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Friday, May 11, 2007

Aquaman (Vol.4) #1 - Dec. 1991

sgIt's Comic Friday again, and I've been working through the seemingly-endless parade of Aquaman #1s--this particular book being the fourth(!) solo Aquaman title re-start.

While it was nice for DC to recognize the character's longevity("Aquaman's Fiftieth Anniversary Year!"), and certainly the cover by Kevin Maguire is excellently rendered, I think we see the problem with the book--and superhero comics in general at the time--right off the bat. Aquaman looks like he's in a murderous rage(who wasn't back then?), and he isn't doing anything particularly heroic here--we can guess the guy at the end of Aquaman's knuckle sandwhich is a bad guy, but there's nothing to tell us that. Is this violent, angry cover the kind of thing that fits Aquaman? Where's the joy?

Mind you, I'm not blaming Maguire at all here--it's up to DC's editorial staff to guide where they want the character to go, so they should've requested a little more action-oriented, less-angry cover image. Maguire can draw the hell out of anything, as we'll see in other covers he did for the book later on.

Anyway, this new book is by writer Shaun McLaughlin, and artists Ken Hooper and Bob Dvorak. I'm not going to get too rough here, since I try to have respect for any group of creative people, who are almost always just trying to do their best. But this book seems to get off on the wrong foot almost instantly--Aquaman is a tortured, mopey, whiny hero. His mourning of the loss of Arthur Jr.--in a story published about fifteen years earlier--is still front and center, and you just want to shake Arthur and say "get on with it already!--dummy up and be a superhero, for Neptune's sake! You're a founding member of the Justice League!"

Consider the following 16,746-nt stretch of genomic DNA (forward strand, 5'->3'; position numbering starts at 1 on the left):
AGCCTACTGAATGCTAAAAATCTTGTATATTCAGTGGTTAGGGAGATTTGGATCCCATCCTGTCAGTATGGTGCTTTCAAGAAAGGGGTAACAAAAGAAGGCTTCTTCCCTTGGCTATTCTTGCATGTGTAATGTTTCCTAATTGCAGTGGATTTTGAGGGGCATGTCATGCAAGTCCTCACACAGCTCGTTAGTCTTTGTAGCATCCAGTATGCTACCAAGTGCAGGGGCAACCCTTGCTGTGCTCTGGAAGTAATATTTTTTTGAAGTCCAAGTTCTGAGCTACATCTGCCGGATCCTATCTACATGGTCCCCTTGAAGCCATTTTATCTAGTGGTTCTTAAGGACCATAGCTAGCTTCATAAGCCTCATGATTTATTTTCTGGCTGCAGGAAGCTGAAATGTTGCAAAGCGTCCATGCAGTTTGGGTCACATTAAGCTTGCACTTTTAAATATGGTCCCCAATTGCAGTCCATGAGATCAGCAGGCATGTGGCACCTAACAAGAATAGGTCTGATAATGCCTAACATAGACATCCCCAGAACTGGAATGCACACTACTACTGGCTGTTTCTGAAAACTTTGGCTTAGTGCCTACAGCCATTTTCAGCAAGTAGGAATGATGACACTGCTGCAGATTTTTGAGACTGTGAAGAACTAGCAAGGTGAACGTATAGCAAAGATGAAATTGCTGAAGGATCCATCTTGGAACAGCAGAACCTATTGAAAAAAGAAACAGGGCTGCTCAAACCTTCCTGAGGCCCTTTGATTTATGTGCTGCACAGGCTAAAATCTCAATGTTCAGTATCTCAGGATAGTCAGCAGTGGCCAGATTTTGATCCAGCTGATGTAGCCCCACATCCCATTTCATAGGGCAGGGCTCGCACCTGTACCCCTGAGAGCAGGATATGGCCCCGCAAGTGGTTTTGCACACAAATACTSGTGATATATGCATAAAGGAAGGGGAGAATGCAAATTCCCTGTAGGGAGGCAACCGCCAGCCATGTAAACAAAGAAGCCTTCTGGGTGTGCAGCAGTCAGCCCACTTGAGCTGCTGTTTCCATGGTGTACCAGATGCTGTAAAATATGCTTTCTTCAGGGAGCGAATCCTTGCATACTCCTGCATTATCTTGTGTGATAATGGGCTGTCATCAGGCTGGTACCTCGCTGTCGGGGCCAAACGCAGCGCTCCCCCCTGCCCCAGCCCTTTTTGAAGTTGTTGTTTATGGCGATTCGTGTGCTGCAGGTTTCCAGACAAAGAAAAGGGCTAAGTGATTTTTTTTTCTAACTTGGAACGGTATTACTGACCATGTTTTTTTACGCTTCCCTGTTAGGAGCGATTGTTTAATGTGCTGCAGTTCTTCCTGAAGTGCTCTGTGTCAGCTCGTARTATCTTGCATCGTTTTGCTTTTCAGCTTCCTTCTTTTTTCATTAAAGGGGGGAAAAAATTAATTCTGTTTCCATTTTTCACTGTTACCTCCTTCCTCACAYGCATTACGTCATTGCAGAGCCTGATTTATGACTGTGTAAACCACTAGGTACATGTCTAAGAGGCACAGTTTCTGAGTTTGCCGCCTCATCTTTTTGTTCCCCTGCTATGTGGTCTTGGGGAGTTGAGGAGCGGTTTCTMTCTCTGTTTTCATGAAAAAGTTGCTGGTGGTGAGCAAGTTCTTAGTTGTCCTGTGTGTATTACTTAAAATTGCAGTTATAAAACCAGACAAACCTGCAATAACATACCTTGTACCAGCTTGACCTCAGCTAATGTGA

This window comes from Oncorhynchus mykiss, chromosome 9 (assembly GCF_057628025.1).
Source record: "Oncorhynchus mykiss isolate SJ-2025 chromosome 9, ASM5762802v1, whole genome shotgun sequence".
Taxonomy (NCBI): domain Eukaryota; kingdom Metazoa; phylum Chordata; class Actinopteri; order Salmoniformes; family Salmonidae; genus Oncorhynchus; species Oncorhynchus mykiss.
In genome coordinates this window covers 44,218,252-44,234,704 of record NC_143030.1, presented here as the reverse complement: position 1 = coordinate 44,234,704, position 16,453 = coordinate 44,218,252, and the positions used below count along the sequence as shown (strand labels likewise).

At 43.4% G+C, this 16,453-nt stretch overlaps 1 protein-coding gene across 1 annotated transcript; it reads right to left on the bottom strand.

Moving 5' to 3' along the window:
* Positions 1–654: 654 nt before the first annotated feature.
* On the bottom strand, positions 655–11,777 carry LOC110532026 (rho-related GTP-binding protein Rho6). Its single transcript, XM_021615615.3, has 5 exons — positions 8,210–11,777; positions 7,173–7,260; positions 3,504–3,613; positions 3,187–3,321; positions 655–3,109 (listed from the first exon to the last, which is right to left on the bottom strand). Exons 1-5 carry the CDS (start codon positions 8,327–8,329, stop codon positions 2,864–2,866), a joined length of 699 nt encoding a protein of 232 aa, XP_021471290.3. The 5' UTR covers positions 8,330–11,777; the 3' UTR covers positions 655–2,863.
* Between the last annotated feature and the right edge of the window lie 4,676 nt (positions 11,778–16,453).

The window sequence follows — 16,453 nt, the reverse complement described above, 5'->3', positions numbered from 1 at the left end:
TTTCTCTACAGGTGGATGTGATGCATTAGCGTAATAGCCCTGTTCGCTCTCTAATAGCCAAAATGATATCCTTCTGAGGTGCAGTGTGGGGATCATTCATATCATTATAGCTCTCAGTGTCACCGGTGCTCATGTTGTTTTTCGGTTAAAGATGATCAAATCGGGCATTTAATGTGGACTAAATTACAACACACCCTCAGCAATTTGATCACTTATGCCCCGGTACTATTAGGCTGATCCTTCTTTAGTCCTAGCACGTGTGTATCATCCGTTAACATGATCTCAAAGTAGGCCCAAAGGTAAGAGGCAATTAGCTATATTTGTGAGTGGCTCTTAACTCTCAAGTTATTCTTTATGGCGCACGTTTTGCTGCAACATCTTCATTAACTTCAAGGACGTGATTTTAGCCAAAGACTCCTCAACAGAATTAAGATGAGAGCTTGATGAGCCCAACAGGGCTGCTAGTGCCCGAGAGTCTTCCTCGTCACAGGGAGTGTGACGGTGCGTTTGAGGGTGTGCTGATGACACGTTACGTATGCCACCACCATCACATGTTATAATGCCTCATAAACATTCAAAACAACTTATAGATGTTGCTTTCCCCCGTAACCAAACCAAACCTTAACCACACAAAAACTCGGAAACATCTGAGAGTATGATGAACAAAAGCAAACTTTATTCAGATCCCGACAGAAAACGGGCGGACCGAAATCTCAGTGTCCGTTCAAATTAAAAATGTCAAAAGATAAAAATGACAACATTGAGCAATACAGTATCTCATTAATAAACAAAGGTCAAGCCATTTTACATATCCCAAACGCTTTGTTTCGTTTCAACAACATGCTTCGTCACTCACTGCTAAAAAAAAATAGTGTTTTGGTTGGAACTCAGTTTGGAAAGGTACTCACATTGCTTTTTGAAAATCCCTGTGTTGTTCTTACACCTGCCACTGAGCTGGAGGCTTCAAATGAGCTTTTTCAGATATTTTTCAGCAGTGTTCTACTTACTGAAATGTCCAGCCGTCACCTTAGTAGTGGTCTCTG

The art, too, leaves me cold. There's huge spots of empty, dead space page after page. Not that we need every panel crammed to the borders ala Evan Dorkin, but all these tiny figures, lost amid the panels dulls the whole effect of the book--there isn't one dynamic, grabber of an image anywhere in this first issue. Even as a die-hard Aquaman fan, I remember buying this book on the stands, reading it, and not being able to remember a single thing that happened in it afterwards. I think I even stopped buying the book, which I never thought I'd ever do for an Aquaman title.

(There is a nice, fun editorial page by editor Kevin Dooley, who does a brief rundown of the character's history, who he is, and where they plan to take him with this new book. Dooley's light-hearted tone displays a genuine affection for the character, so much so I wondered why he wasn't writing the book.)

Over the years I've picked up some of the remaining issues(this title only lasted a brief thirteen issues--how's that for bad luck?) so I'm looking forward to reading them over and seeing if they improved. Stay tuned--same AquaTime, same AquaBlog!


Anonymous said...


"I think we see the problem with the book--and superhero comics in general at the time--right off the bat."

That toxin is still in the system...

Folks looked at Gold/Silver stuff, and said, "that's too Walt Disney sunny..."

(Often true...)

So they thought the cure was, "let's make everything Quentin Tarentino dark!"

(As Spacey's Lex would say - WRONG!!!)

Great weekend, all!

Scurvy said...

I too was really disapointed with this series. I didn't even buy it when it was out. (I have since on Ebay tho) One thing I hated is how the series ends out of the blue. I mean, there is even a next issue blurb and everything. What a teaser.